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Most Americans recognize illegal immigration is a big problem — with the majority now supporting a border wall
Migrants march en masse toward the US border in January. Photo by STRINGER/AFP via Getty Images

Most Americans recognize illegal immigration is a big problem — with the majority now supporting a border wall

In one of his first acts in office, President Joe Biden halted construction of the wall along the southern border. In the months since, over 7 million foreign nationals have stolen into the United States, incentivized further by Democratic sanctuary policies, open-borders rhetoric, and discussions of rewards for those who have already flouted immigration laws.

The majority of illegal aliens rely on taxpayer-funded welfare, with every million parolees siphoning $3 billion in federal welfare benefits. The estimated annual cost to house known gotaways and illegal aliens released into the country under Biden's watch is $451 billion. Multitudes of foreign nationals are tracking in diseases once thought eradicated or controlled in the U.S. along with violent crime, including of the kind that claimed Laken Riley's life last week.

Americans are apparently fed up — including a fair share of Democrats.

The latest Monmouth University poll revealed Monday that public concern over illegal immigration has skyrocketed during the Biden administration's mismanagement of the border crisis. Over 8 in 10 Americans recognize illegal immigration to be either a very serious (61%) or a somewhat serious (23%) problem.

Broken down by political affiliation, 66% of Republicans, 42% of independents, and 33% of Democrats told pollsters in 2015 that illegal immigration was a very serious problem. Nine years later, those figures jumped to 91%, 58%, and 41%, respectively.

"Illegal immigration has taken center stage as a defining issue this presidential election year," said Patrick Murray, director of the Monmouth University Polling Institute. "Other Monmouth polling found this to be Biden's weakest policy area, including among his fellow Democrats."

For the first time since Monmouth pollsters started asking the question nationally in 2015, the majority of Americans (53%) now support the construction of a border wall, while 46% signaled continued opposition to securing the border with such a barrier.

When the question was first posed in September 2015, 48% of respondents signaled support for the wall. During the Trump administration, support for the wall reached 44% at its highest and fell to 35% at its lowest.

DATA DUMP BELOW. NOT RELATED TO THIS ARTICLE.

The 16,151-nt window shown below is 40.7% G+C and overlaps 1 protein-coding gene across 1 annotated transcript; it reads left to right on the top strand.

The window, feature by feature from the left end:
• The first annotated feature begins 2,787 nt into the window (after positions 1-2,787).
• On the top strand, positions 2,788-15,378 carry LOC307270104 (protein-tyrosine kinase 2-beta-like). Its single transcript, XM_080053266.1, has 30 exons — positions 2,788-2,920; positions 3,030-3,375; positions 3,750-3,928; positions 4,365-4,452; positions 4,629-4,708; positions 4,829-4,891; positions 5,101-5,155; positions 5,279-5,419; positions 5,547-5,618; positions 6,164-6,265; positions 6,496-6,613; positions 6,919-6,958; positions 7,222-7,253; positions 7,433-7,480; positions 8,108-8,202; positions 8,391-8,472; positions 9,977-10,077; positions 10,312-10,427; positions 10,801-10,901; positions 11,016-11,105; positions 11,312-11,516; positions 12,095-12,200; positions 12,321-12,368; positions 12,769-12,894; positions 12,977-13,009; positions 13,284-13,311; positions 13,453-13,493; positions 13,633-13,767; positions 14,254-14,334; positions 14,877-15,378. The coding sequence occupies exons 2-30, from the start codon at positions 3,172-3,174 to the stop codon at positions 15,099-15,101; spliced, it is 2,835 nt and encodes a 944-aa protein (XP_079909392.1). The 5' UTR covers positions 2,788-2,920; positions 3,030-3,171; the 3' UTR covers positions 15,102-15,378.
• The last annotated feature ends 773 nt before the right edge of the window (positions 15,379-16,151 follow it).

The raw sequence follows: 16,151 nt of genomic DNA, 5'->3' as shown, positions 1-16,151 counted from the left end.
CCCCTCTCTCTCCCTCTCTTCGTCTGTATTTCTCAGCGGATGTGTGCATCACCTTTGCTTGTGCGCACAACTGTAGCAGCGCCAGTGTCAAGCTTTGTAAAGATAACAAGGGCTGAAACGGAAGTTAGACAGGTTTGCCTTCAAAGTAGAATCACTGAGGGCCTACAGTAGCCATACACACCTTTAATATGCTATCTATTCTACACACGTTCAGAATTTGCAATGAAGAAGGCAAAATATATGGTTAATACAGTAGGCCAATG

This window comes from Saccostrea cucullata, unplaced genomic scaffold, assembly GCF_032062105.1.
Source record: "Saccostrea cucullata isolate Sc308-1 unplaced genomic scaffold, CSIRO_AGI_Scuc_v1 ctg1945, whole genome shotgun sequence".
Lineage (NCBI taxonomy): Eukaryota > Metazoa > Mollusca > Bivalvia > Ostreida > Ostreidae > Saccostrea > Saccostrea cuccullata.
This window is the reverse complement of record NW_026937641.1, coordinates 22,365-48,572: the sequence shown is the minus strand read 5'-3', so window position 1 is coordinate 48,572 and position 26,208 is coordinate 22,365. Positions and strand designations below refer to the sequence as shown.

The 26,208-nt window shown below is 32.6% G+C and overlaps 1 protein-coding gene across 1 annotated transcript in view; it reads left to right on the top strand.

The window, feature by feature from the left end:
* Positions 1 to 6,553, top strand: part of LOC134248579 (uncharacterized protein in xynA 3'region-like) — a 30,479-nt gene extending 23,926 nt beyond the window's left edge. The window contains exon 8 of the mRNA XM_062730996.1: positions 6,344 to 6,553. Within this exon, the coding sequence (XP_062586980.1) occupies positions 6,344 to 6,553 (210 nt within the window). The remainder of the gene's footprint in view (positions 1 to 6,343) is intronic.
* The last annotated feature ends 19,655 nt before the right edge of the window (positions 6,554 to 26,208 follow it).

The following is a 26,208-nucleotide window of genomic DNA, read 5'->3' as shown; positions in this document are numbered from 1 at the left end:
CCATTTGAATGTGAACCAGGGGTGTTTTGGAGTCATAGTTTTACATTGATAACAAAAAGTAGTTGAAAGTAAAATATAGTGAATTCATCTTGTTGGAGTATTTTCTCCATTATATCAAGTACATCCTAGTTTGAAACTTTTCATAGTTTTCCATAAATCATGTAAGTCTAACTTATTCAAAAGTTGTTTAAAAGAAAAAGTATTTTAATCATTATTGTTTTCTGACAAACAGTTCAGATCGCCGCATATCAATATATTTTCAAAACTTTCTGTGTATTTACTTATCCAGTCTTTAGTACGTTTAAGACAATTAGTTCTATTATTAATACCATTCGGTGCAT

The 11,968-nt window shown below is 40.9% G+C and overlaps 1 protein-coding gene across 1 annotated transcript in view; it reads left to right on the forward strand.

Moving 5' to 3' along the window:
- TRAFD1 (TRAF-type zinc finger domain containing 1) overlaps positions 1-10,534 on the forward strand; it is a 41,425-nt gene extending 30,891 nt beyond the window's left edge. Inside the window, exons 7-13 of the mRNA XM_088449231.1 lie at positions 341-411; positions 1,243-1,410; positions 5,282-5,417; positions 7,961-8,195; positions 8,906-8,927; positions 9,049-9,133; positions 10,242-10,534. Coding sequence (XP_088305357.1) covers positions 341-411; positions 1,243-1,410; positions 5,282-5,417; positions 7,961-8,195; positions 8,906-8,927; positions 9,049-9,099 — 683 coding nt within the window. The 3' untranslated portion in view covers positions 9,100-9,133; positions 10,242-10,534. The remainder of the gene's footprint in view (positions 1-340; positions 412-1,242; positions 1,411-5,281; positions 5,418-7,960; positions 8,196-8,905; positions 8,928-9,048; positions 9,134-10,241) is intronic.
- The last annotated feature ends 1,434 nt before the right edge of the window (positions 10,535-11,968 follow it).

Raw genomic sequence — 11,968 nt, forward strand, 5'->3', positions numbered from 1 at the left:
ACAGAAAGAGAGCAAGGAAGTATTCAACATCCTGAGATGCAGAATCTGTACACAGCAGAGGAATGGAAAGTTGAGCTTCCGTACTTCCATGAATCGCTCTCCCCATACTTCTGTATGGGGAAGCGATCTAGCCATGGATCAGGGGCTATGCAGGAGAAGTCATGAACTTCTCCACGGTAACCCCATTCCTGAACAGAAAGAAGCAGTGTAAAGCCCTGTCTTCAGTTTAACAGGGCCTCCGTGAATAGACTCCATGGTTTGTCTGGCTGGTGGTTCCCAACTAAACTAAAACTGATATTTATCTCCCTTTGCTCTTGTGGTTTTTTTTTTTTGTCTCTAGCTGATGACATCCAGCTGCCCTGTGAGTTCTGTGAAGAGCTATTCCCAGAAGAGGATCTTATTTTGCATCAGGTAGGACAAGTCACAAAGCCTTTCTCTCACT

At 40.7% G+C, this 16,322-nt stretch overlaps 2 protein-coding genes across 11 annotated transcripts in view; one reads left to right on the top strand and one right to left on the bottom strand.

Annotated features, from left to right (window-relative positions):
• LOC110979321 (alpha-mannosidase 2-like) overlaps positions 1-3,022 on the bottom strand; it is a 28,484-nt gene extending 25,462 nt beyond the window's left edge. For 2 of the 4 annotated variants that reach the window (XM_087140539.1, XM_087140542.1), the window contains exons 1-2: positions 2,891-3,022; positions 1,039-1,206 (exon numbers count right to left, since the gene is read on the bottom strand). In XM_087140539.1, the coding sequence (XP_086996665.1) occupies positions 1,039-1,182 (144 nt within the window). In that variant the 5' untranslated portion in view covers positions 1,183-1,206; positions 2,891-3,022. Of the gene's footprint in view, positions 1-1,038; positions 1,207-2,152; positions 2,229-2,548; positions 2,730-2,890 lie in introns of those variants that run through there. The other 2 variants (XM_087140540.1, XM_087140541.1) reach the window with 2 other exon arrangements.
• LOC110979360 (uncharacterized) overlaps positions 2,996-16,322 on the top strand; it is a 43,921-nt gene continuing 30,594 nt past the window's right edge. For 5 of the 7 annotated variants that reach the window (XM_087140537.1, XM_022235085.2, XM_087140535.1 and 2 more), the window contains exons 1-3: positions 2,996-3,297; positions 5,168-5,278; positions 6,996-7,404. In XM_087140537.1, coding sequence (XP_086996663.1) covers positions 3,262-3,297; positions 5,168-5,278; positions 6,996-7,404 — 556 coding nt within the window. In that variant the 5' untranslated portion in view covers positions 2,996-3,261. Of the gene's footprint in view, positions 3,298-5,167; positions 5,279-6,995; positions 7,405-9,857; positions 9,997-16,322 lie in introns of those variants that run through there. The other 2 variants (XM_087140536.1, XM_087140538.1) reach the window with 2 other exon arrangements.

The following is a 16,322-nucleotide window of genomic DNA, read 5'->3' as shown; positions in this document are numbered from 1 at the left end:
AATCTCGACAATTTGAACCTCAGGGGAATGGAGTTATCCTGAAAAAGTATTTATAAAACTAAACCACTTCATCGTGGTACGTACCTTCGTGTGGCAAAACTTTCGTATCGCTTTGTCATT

In 2015, support for the wall among Republicans stood at 73%. It has since increased to 86%. There has also been a spike in support among independents, from 47% to 58% over the past nine years.

While there has been an overall increase in concern over the border among Democrats, their support for a border wall has actually slipped from 31% to 17%.

Support for keeping those foreign nationals claiming asylum in Mexico has increased among all partisan groups since 2019. Now, 61% of Americans think they should wait to be processed on the other side of the border. This desire for remote processing may have been driven by increased concerns about criminality.

Roughly one in three (32%) Americans reckon illegal aliens to be more likely to commit violent crimes like rape or murder. This represents a 11-point increase over the 2019 poll and a 15-point jump over the response in 2015.

In their latest attempts to displace blame over the border crisis, Democrats have suggested that Republicans threw away a winning remedy by opposing the so-called border bill. According to the Monmouth poll, Americans weren't convinced the bill would have done a great deal in the way of addressing the crisis.

47% of respondents said the border bill was "not tough enough when it comes to dealing with illegal immigration." 77% of Republicans and 48% of independents were in agreement.

"These results illustrate why the border deal was dead on arrival. The vast majority of rank-and-file Republicans and many independents believe it is too soft on illegal immigration, even if they don’t know exactly what's in the legislation. Senate GOP leadership could have tried to sell the bill, but that would have almost certainly been fruitless once Donald Trump weighed in against it," said Murray.

According to U.S. Customs and Border Protection, 7,332,800 foreign nationals stole across the U.S. southern border illegally between the time Biden took office and last month.

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